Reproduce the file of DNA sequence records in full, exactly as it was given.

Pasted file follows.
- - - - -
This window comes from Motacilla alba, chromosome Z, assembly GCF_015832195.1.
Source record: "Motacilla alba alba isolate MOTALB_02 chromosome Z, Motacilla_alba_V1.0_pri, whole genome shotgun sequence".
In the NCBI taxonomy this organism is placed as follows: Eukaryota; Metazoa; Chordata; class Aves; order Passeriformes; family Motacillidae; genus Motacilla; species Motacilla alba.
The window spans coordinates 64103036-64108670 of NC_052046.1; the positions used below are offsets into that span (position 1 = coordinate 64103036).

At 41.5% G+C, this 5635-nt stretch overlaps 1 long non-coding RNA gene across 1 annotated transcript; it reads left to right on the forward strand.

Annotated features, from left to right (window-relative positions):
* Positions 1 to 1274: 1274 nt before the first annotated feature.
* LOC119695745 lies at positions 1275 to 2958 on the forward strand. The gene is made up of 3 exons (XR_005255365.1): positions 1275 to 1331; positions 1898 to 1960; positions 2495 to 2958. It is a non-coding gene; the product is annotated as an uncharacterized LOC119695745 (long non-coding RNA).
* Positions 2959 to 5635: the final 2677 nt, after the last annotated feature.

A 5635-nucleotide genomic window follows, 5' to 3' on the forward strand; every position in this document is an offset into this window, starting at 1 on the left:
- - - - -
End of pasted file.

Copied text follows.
This window comes from Motacilla alba, chromosome Z, assembly GCF_015832195.1.
Source record: "Motacilla alba alba isolate MOTALB_02 chromosome Z, Motacilla_alba_V1.0_pri, whole genome shotgun sequence".
In the NCBI taxonomy this organism is placed as follows: Eukaryota; Metazoa; Chordata; class Aves; order Passeriformes; family Motacillidae; genus Motacilla; species Motacilla alba.
The window spans coordinates 64103036-64108670 of NC_052046.1; the positions used below are offsets into that span (position 1 = coordinate 64103036).

At 41.5% G+C, this 5635-nt stretch overlaps 1 long non-coding RNA gene across 1 annotated transcript; it reads left to right on the forward strand.

Annotated features, from left to right (window-relative positions):
* Positions 1 to 1274: 1274 nt before the first annotated feature.
* LOC119695745 lies at positions 1275 to 2958 on the forward strand. The gene is made up of 3 exons (XR_005255365.1): positions 1275 to 1331; positions 1898 to 1960; positions 2495 to 2958. It is a non-coding gene; the product is annotated as an uncharacterized LOC119695745 (long non-coding RNA).
* Positions 2959 to 5635: the final 2677 nt, after the last annotated feature.

A 5635-nucleotide genomic window follows, 5' to 3' on the forward strand; every position in this document is an offset into this window, starting at 1 on the left: